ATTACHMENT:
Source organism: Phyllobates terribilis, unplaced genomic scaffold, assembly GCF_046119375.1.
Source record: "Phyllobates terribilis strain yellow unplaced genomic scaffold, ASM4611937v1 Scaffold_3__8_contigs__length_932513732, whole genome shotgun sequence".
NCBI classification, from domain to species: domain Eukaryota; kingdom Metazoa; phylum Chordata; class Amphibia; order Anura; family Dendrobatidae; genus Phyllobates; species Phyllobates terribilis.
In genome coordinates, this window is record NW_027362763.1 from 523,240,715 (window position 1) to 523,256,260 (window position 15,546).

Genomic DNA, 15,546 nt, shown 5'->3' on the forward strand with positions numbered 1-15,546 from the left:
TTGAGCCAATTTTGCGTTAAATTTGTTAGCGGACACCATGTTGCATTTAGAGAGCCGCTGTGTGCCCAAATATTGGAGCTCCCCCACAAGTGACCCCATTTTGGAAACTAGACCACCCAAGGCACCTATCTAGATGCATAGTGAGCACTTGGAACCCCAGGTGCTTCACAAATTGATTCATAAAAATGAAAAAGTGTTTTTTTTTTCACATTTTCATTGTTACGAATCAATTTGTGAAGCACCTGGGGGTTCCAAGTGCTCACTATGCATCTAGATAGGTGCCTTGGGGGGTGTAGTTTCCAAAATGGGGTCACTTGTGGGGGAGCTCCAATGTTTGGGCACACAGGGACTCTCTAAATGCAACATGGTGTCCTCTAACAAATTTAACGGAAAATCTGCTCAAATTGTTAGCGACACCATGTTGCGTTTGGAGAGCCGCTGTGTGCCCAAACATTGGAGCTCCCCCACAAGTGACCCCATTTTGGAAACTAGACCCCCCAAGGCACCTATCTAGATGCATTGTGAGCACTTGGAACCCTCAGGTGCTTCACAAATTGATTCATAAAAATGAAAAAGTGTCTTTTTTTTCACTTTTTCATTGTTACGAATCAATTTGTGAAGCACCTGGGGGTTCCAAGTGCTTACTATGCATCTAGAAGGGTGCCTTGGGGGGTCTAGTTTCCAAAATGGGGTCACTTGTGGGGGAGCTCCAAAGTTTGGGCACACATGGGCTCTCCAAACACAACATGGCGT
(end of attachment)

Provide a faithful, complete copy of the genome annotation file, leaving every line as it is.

Source organism: Phyllobates terribilis, unplaced genomic scaffold, assembly GCF_046119375.1.
Source record: "Phyllobates terribilis strain yellow unplaced genomic scaffold, ASM4611937v1 Scaffold_3__8_contigs__length_932513732, whole genome shotgun sequence".
NCBI classification, from domain to species: domain Eukaryota; kingdom Metazoa; phylum Chordata; class Amphibia; order Anura; family Dendrobatidae; genus Phyllobates; species Phyllobates terribilis.
In genome coordinates, this window is record NW_027362763.1 from 523,240,715 (window position 1) to 523,256,260 (window position 15,546).

Genomic DNA, 15,546 nt, shown 5'->3' on the forward strand with positions numbered 1-15,546 from the left:
TTGAGCCAATTTTGCGTTAAATTTGTTAGCGGACACCATGTTGCATTTAGAGAGCCGCTGTGTGCCCAAATATTGGAGCTCCCCCACAAGTGACCCCATTTTGGAAACTAGACCACCCAAGGCACCTATCTAGATGCATAGTGAGCACTTGGAACCCCAGGTGCTTCACAAATTGATTCATAAAAATGAAAAAGTGTTTTTTTTTTCACATTTTCATTGTTACGAATCAATTTGTGAAGCACCTGGGGGTTCCAAGTGCTCACTATGCATCTAGATAGGTGCCTTGGGGGGTGTAGTTTCCAAAATGGGGTCACTTGTGGGGGAGCTCCAATGTTTGGGCACACAGGGACTCTCTAAATGCAACATGGTGTCCTCTAACAAATTTAACGGAAAATCTGCTCAAATTGTTAGCGACACCATGTTGCGTTTGGAGAGCCGCTGTGTGCCCAAACATTGGAGCTCCCCCACAAGTGACCCCATTTTGGAAACTAGACCCCCCAAGGCACCTATCTAGATGCATTGTGAGCACTTGGAACCCTCAGGTGCTTCACAAATTGATTCATAAAAATGAAAAAGTGTCTTTTTTTTCACTTTTTCATTGTTACGAATCAATTTGTGAAGCACCTGGGGGTTCCAAGTGCTTACTATGCATCTAGAAGGGTGCCTTGGGGGGTCTAGTTTCCAAAATGGGGTCACTTGTGGGGGAGCTCCAAAGTTTGGGCACACATGGGCTCTCCAAACACAACATGGCGT